What happens in the bathroom brings important data to the CDC's control center during the COVID-19 pandemic.
Wastewater, nationwide, carries clues on what to expect next from COVID. It accurately detects the virus in the community before it shows up clinically in cases or hospitalizations.
But it isn't as simple as bathroom door closed ... to blip on the CDC data tracker. There are many steps with many players, and the first part involves collections.
Sandra Macomb runs a small team responsible for sewer surveillance sample collections in Davis, California.
"We have 24 collection sites in the city of Davis," she said. "We collect every Monday, Wednesday, Friday."
She's pulls a large collector barrel from below ground.
"So here we're at the bottom part," Macomb said. "And as you see, we have a plastic bag liner, so every day is a clean sample."
A large pipette with vacuum-sealed sterile suction assures no outside particles cross-contaminate the specimen.
There's already extra variability here: liquid samples are literally watered down by sources like rain.
Across town, wastewater treatment plant operator Peter Sprague readied two wastewater samples for a lab. One is liquid. The other is called sludge, which scientists call settled solids. It smells exactly how you think it'd smell.
But some researchers prefer it. The viral particles in sludge are more concentrated.
"The process of getting the solids or the liquids out of the sewage and extracting the RNA from that and doing virus detection are slightly different," Dr. Alexandria Boehm said.
Boehm runs a team of researchers that are part of a network that analyzes wastewater from San Jose to Sacramento, California. She also examines samples from around the country.
Bringing us to the step after collections in the field: Extractions in the lab.
One lab at UC Berkeley is part of the National Wastewater Surveillance System, a network that the CDC started back in September of 2020. The whole goal of the network is to better track the Sars-CoV-2 virus.
All the researchers monitoring wastewater are after the same thing. They’re trying to measure the concentration of RNA, which is a genetic ID tag of sorts. The higher the concentration, the more virus there is circulating.
To get that good data, scientists pour the samples through a tiny column with silica beads in it.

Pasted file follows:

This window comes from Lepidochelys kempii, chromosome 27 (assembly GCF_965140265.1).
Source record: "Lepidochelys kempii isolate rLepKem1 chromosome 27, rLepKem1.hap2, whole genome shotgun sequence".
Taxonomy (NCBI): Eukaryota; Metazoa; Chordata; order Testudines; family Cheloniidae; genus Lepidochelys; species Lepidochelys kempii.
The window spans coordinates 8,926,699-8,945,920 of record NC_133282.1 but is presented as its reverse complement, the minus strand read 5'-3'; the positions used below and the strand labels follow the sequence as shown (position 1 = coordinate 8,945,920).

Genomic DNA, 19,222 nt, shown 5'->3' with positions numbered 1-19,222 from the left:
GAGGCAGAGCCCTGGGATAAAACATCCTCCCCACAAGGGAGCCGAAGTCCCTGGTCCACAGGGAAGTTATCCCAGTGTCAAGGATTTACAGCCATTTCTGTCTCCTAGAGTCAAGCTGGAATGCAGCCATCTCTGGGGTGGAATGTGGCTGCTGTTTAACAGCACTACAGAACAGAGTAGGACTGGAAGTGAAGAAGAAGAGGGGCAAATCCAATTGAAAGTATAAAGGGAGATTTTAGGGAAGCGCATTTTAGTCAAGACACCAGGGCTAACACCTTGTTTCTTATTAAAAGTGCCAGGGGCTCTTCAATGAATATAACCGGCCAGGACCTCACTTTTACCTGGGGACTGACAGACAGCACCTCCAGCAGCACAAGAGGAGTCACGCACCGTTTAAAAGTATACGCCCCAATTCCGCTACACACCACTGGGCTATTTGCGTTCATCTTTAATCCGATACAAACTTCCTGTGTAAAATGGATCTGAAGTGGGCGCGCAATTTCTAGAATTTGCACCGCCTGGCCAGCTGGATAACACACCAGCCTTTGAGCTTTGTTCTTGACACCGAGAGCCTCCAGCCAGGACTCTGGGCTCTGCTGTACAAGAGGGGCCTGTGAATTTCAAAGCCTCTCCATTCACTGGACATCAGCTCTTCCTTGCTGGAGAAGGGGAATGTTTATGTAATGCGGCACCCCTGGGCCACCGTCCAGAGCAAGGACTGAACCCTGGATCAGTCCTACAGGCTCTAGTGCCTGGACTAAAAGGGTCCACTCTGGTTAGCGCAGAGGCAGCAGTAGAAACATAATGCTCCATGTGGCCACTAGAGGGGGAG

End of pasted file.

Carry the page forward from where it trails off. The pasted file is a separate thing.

The RNA sticks to the beads through electrostatic attraction — the same mechanism that makes a balloon stick to your shirt after your rub it on your head.
The rest of the wastewater flows through, with that RNA concentrate left over. Another solution, some pipetting and what's left is a clear liquid that has all the RNA and DNA from the wastewater sample.
That's then run through a hypersensitive PCR test to see if the extracted RNA in that tiny vial is the Sars-CoV-2 RNA.
Wastewater is analyzed by trends, not daily counts.
"You can have a sample one day that is particularly high or quite low and deviate from what you expect," Boehm said. "And it doesn't mean necessarily that there's been a huge change in COVID-19 incidence."
But it's those data trends that now make its way to the public dashboard.
And then the last step along the way in our public lives. Public health officials make those decisions from all the science and data to decide what we need to do to be safe in this time of COVID.
In Davis, which is a community of 60,000, their surveillance is down to a neighborhood level. The city can text people in specific areas if cases trend up.
"We want to do that sparingly. We don't want to cry wolf. Essentially, that's why we're looking at the data and you know what looks to be a sustained and significant change," UC Davis Environmental Engineer and Researcher Heather Bischel said.
It's a system that again, is being put to the test.
Omicron's subvariant, BA.2, is showing up in wastewater surveillance.
It's about 30% more transmissible that its parent Omicron strain. And experts think it will cause a late spring wave.
"Wastewater is really great because it's agnostic of behaviors around testing, around willingness, around costs, access, affordability," said American Federation of Scientists Epidemiologist Dr. Eric Feigl-Ding.
It's not hard to see why scientists are a fan. Wastewater is passive, anonymous and full of public health answers.